The Digestive Tract of the Pig 1 J.
However, there is a correlation between a mother pig having a nutritious diet containing proteins, vitamins and minerals during gestation period and the survival rate of piglets.
The correlation, however, is not statistically different. Weight is also not a factor of survival rate because a healthier diet does not lead to a heavier offspring or a greater chance of live birth.
The efficiency at which nutrients are transferred dictates the health and growth of the fetus. FRP, or fetal weight: However, increasing FPR does not prove to increase litter size.
Instead, a more accurate way of determining fetus growth is through certain characteristics of the placental lining.
The width and length of the placenta folds are positively related and increase as gestation progresses. The width of the placental folds decreases until day 85 of gestation. From here, the width increases with gestation and is at its largest around day The rate at which these folds increase is negatively related to fetus size.
Thus, greater fold widths will be seen in smaller fetuses. Although increasing placental fold width does increase the interaction between fetus and mother, nutrient exchange is not most efficient in smaller fetal Digestive system of the pig, as would be expected.
Many other factors, including depth of placental folds, are also responsible for these interactions. Within hours of mating, the sperm and egg undergo fertilization in the oviduct and three days later the egg moves into the uterus. The cells begin to specialize by day six, and attach themselves to the uterus lining by day eleven.
From fertilization to day 18, the endodermectoderm and mesoderm have been forming inside the embryo, and are completely formed by day 18, the same day the placenta forms. The endoderm transforms into the lungs, trachea, thyroid gland, and digestive tract of the fetus. The ectoderm has a greater role in the development of the fetus.
It forms into the skin, nervous system, enamel of the teeth, lining of the intestine, mammary and sweat glands, hoofs, and hair. The mesoderm forms the major organ components that help keep the fetus alive.
It forms the muscles and connective tissues of the body, blood vessels and cells, the skeleton, kidneys, adrenal glands, heart, and the reproductive organs. By day 20, most of the major organs are visible, and the last half of gestation focuses greatly on increasing the size of the fetuses.
The first lymphatic organ to become present is the thymus. Lymphocyte builds up in the spleen on the 70th day. By day 77, the thymus is already completely developed and is distinguishable from other organs. Also, follicles are present on the tongue and intestines on day On the 84th day, Periarteriolar lymphoid sheaths appear in the fetal pig.
By this time, the liver and bone marrow are active and functional. Data from a study in by Nelson and Robinson showed that gilts from a small litter size ovulated more than the gilts from the larger litters.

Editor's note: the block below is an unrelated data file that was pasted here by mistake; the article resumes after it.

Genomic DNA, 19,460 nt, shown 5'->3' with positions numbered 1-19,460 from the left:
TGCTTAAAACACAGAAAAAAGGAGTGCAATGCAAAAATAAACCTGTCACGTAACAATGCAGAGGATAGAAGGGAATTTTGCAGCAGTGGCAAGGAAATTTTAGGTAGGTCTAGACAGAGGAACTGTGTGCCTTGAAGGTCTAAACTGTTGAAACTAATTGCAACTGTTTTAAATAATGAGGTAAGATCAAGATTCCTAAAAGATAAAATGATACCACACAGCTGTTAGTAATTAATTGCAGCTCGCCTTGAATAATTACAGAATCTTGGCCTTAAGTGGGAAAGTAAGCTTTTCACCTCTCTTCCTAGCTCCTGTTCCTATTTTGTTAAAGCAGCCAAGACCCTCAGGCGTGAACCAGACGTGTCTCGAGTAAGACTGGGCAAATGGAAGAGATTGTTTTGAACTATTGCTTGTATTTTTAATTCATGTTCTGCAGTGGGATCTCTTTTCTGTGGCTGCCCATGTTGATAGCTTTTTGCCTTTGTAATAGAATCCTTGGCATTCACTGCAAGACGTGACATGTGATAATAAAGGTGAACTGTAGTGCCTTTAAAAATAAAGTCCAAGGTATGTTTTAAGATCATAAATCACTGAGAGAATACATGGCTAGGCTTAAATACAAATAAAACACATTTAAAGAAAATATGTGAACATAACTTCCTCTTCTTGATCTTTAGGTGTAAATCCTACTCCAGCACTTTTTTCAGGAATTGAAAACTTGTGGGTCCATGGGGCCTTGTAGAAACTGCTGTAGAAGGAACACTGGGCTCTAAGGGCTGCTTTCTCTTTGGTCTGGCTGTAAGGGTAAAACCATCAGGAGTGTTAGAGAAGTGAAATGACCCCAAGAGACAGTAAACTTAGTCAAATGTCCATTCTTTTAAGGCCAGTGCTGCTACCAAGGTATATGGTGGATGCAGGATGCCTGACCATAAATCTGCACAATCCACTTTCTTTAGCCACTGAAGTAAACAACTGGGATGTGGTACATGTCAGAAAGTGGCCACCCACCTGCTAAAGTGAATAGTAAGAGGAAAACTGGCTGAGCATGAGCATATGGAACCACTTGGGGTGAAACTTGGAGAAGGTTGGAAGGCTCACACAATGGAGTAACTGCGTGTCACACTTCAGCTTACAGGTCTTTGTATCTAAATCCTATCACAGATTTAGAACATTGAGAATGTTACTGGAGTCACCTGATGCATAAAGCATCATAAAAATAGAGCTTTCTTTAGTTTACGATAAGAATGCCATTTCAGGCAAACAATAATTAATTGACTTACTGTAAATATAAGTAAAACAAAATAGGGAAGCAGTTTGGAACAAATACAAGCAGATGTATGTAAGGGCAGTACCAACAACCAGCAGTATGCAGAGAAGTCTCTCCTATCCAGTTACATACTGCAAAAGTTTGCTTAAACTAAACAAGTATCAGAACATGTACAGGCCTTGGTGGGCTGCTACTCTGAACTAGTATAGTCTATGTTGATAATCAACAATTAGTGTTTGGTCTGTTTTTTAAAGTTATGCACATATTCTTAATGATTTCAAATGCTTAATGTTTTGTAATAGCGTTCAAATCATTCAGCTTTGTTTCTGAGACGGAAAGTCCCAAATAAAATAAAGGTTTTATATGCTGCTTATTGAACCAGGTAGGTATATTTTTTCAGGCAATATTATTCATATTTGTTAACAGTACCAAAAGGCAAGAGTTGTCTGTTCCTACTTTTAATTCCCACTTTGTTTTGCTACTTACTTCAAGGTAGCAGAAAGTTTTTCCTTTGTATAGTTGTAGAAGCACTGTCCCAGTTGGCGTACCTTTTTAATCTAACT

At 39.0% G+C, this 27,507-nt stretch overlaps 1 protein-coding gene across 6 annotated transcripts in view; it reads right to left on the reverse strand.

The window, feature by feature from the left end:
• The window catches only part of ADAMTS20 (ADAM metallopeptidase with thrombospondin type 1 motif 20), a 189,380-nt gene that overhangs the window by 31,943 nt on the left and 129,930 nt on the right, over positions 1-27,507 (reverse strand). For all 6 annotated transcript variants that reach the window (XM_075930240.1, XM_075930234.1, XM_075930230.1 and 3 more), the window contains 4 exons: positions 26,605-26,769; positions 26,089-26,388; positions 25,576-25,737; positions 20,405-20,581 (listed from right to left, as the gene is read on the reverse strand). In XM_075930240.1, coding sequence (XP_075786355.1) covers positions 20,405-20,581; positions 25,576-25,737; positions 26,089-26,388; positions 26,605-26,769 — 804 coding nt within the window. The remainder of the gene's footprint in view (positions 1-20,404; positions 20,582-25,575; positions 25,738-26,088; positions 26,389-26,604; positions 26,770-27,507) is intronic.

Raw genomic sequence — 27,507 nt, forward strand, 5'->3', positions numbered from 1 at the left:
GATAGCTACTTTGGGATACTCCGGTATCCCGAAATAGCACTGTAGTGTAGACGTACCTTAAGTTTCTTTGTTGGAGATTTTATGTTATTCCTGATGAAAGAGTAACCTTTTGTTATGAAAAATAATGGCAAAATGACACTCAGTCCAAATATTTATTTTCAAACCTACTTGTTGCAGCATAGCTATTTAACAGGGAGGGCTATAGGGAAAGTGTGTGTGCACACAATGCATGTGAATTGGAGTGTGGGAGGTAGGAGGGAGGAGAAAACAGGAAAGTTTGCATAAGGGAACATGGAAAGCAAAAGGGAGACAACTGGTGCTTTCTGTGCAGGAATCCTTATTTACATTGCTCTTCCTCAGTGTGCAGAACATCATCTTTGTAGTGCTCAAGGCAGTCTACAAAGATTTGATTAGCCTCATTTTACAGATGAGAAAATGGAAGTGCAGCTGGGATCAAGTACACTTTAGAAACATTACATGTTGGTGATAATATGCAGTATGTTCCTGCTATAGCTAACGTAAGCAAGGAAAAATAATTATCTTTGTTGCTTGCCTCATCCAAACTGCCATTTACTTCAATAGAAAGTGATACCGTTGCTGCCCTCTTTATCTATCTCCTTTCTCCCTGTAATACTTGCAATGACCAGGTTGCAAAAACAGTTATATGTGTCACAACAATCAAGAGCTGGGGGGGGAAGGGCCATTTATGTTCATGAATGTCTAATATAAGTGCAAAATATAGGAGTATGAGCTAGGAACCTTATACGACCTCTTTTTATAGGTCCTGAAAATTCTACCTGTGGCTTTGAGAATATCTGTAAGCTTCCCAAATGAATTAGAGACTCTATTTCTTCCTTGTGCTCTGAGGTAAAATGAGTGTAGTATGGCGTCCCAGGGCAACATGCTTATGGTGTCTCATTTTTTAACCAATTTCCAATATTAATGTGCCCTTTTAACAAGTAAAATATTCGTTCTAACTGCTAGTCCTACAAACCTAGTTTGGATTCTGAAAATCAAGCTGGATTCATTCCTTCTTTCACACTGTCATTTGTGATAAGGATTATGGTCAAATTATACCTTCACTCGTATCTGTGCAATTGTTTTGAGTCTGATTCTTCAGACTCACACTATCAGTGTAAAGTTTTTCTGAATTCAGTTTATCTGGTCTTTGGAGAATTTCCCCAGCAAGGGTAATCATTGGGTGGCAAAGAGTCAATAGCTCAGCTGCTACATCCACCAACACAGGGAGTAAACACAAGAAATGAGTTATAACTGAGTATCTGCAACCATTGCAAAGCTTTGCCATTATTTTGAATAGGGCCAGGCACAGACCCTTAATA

The study suggests stress plays a role in impacting the reproduction. The amount of floor space has been shown to impact the time it takes gilts to reach puberty. An adequate amount of floor space allowed the higher percentage of gilts to reach puberty sooner than those gilts who had less floor space.
The gilts placed in smaller groups bore one more pig per litter than gilts in larger groups. Still, the environment in which the fetal gilt develops is significant to the reproductive and physiological development.
Brandon Anderson Preservation[ edit ] Fetal pigs are often preserved in formaldehyde [ citation needed ], a carcinogenic substance. A study found that exposure to formaldehyde could possibly cause nasal cancer in rats, leading to research on whether this was possible in humans or not.
Systems that are similar include the nervous, skeletalrespiratory neglecting the under developed diaphragmand muscular. Other important body systems have significant differences from the adult pig.
Circulatory system[ edit ] There are only a few differences between the circulatory system of an adult pig and a fetal pig, besides from the umbilical arteries and vein. There is a shunt between the wall of the right and left atrium called the foramen ovale.Welcome to the Whitman College Biology Department's Virtual Pig Dissection (VPD)!
This site is designed as a supplement to laboratory dissections exploring introductory mammalian anatomy and physiology — it is basic and many details have been omitted for clarity. - One of the final portions of the digestive system - Includes the anal canal, rectum, colon, and cecum - Takes care of absorbing any water left in the food that hasn't been digested yet, and then passing any unused waste from the body.
Learn pig quiz digestive system with free interactive flashcards. Choose from different sets of pig quiz digestive system flashcards on Quizlet. Digestive system» Academics» Departments and Programs» Biology» Virtual Pig» Digestive system.
Section Navigation Section Navigation / / Academics. Departments and Programs. Biology. Virtual Pig. Digestive system. Virtual Fetal Pig Dissection. Anatomical References. The pig’s digestive system starts with the oral cavity which consists of its tongue, the epiglottis, teeth and salivary glands.
The tongue helps roll the food into small pieces of food so the pig can digest it easier. The epiglottis stops food from entering the lungs through the trachea.
This is. The pig has a digestive system which is classified as monogastric or nonruminant. Humans also have this type of digestive system. They have one stomach (mono = one, gastric = stomach).
The monogastric differs from that of a polygastric or ruminant digestive system found in cattle and sheep. These.